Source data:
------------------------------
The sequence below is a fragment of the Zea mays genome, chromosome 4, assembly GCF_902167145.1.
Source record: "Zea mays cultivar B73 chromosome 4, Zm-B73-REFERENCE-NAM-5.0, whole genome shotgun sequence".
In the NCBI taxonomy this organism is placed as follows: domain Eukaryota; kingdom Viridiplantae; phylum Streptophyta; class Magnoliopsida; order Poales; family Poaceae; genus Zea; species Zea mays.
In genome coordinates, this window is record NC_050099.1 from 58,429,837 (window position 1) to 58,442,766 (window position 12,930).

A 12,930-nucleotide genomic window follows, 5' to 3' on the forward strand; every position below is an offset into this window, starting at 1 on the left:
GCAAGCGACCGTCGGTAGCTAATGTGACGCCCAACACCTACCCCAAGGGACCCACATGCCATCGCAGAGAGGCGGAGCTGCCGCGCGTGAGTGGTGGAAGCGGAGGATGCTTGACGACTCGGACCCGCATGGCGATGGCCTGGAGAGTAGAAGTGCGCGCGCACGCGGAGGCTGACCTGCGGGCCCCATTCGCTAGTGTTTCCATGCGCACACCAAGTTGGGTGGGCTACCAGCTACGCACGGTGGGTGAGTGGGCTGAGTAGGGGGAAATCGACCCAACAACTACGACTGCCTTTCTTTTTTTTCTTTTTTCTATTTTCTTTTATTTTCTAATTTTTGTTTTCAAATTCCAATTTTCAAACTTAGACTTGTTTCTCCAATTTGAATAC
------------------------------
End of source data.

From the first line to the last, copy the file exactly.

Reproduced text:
The sequence below is a fragment of the Zea mays genome, chromosome 4, assembly GCF_902167145.1.
Source record: "Zea mays cultivar B73 chromosome 4, Zm-B73-REFERENCE-NAM-5.0, whole genome shotgun sequence".
In the NCBI taxonomy this organism is placed as follows: domain Eukaryota; kingdom Viridiplantae; phylum Streptophyta; class Magnoliopsida; order Poales; family Poaceae; genus Zea; species Zea mays.
In genome coordinates, this window is record NC_050099.1 from 58,429,837 (window position 1) to 58,442,766 (window position 12,930).

A 12,930-nucleotide genomic window follows, 5' to 3' on the forward strand; every position below is an offset into this window, starting at 1 on the left:
GCAAGCGACCGTCGGTAGCTAATGTGACGCCCAACACCTACCCCAAGGGACCCACATGCCATCGCAGAGAGGCGGAGCTGCCGCGCGTGAGTGGTGGAAGCGGAGGATGCTTGACGACTCGGACCCGCATGGCGATGGCCTGGAGAGTAGAAGTGCGCGCGCACGCGGAGGCTGACCTGCGGGCCCCATTCGCTAGTGTTTCCATGCGCACACCAAGTTGGGTGGGCTACCAGCTACGCACGGTGGGTGAGTGGGCTGAGTAGGGGGAAATCGACCCAACAACTACGACTGCCTTTCTTTTTTTTCTTTTTTCTATTTTCTTTTATTTTCTAATTTTTGTTTTCAAATTCCAATTTTCAAACTTAGACTTGTTTCTCCAATTTGAATAC